Combined Heat and Power: Effective Energy Solutions for a Sustainable Future
Many jurisdictions across the United States are diversifying their sources of energy either voluntarily or as the result of a mandate. This involves both the use of renewable sources such as wind and solar power, as well as increasing the efficiency of conventional sources such as natural gas. Many communities are turning to combined heat and power (CHP) solutions to improve energy efficiency, reduce environmental impacts, foster economic development, and bolster energy infrastructure. Unlike conventional power plants that generally do not reuse the heat produced during the electricity generation process, CHP solutions use a variety of fuels (e.g., natural gas and petroleum) to simultaneously generate electricity and heat used to power auxiliary energy generating turbines, provide heat for industrial purposes, or provide climate control for buildings. This capturing and reusing of otherwise wasted head dramatically increases the efficiency of CHP solutions. Moreover, CHP solutions are smaller than central station power plants and can therefore be located at or near the point of power and heat consumption.
To facilitate the capture and reuse of otherwise wasted energy, local governments can foster the co-location of complementary energy production/energy consumption facilities (e.g., industrial parks that use biogas obtained from an adjacent landfill). This report higlights CHP solutions and the following four areas where CHP has proven its effectiveness:
- Reducing greenhouse gas emissions through enhanced energy efficiency
- Creating jobs and lowering business costs
- Versatility in deployment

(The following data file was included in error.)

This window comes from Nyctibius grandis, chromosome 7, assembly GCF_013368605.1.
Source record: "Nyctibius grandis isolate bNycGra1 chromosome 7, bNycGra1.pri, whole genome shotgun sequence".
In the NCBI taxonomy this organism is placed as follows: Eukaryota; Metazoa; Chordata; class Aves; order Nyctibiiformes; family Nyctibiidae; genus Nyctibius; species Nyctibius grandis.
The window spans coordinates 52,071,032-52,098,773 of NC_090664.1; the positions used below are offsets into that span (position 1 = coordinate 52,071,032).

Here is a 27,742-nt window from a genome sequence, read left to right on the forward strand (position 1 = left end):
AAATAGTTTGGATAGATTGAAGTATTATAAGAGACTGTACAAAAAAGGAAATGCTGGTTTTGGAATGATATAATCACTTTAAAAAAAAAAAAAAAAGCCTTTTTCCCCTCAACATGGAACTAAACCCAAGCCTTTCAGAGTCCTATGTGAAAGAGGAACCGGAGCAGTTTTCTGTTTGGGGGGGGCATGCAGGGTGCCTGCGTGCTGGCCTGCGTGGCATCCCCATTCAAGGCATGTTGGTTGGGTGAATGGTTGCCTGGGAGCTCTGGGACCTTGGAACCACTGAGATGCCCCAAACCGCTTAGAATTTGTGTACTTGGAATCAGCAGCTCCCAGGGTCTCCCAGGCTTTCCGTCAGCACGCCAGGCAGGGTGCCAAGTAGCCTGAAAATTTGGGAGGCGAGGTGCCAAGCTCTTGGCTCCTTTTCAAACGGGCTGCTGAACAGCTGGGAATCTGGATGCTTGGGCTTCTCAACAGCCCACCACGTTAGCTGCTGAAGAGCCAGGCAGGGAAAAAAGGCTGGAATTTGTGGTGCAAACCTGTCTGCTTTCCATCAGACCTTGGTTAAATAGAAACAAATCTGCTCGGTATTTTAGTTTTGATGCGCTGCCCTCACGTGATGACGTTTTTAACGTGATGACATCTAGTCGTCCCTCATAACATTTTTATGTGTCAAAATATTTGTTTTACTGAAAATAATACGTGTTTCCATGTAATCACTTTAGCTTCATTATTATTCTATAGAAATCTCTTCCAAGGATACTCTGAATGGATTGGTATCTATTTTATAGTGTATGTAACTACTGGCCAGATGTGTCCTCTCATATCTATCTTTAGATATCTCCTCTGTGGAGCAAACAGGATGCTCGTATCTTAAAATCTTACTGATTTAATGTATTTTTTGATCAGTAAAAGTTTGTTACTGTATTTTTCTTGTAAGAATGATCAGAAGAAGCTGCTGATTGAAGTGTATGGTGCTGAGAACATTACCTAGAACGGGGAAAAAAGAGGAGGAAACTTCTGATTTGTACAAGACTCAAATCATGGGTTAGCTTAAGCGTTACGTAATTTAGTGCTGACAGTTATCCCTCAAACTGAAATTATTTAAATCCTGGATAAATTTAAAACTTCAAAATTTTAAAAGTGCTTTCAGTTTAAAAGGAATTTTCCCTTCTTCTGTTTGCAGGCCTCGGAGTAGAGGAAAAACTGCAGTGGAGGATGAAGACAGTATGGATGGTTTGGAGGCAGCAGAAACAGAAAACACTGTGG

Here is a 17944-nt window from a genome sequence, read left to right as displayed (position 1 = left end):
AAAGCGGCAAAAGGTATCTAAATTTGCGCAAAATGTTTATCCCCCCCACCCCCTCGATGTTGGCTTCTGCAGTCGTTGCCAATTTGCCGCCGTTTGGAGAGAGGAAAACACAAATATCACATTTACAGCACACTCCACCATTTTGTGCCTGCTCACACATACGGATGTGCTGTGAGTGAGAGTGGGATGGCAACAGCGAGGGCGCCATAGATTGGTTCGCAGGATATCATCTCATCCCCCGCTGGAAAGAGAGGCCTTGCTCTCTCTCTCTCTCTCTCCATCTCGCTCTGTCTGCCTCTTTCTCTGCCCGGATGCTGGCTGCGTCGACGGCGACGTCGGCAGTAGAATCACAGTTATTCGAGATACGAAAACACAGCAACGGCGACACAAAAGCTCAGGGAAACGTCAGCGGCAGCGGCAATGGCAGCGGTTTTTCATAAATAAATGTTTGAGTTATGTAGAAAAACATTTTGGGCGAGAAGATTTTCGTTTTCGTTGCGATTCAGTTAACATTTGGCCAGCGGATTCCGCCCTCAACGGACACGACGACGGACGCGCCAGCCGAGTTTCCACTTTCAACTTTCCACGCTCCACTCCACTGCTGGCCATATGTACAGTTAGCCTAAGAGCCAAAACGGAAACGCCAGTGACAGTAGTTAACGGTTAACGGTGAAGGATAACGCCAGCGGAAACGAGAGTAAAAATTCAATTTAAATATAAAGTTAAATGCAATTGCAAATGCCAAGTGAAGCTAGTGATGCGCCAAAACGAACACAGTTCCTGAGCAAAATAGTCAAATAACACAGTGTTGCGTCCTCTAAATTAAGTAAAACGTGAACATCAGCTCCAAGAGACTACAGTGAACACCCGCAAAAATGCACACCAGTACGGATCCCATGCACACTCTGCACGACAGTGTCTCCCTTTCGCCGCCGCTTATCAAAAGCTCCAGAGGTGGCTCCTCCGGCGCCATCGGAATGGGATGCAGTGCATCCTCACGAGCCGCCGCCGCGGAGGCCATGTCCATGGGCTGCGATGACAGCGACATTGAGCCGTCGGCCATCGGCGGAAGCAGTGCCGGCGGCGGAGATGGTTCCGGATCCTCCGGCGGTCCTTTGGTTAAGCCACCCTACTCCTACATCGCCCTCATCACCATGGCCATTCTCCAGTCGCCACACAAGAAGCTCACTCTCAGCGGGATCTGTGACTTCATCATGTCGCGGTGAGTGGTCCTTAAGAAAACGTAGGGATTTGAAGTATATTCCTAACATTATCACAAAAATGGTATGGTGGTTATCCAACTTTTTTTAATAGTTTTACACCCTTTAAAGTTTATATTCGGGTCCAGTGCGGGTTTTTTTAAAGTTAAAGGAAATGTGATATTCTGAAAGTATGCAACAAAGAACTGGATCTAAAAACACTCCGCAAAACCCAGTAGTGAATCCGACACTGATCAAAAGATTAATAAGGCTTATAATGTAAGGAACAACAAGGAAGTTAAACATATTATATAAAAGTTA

- Relieving strains on the country’s electricity grid and thereby enhancing our energy security
This report was sponsored by the U.S. Department of Energy (DOE) Office of Energy Efficiency and Renewable Energy (EERE) Industrial Technologies Program. It was prepared by Oak Ridge National Laboratory (ORNL), a multiprogram science and technology laboratory managed for the DOE by UT-Battelle, LLC. ORNL's mission is to deliver scientific discoveries and technical breakthroughs that will accelerate the development and deployment of solutions in clean energy and global security, and in doing so create economic opportunity for the nation.
Energy that comes from sources that are not depleted by use. Examples include energy from the sun, wind, and small (low-impact) hydropower, plus geothermal energy and wave and tidal systems.A fuel that is produced from the mixture of two gases - methane and carbon dioxide. The gases are themselves the product of the bacterial decomposition of organic matter such as sewage and municipal wastes. Especially popular as a fuel in the generation of hot water and electricity. See also BIOFUELS.Energy efficiency is the process of using less energy to produce the same or increased functions. Often used mistakenly as a synonym for ENERGY CONSERVATION. Greenhouse gases are a part of the Earth's atmosphere and are both naturally occurring and the result of human chemical processes. The most common greenhouse gases are carbon dioxide, water vapor, methane, nitrous oxide, ozone, and chlorofluourocarbons. These gases trap heat and thus contribute to the warming of the planet. See also CFCS and GREENHOUSE EFFECT.The ability or potential of a physical body to do work. The most common forms of energy are heat, light, mechanical (moving parts), and electrical.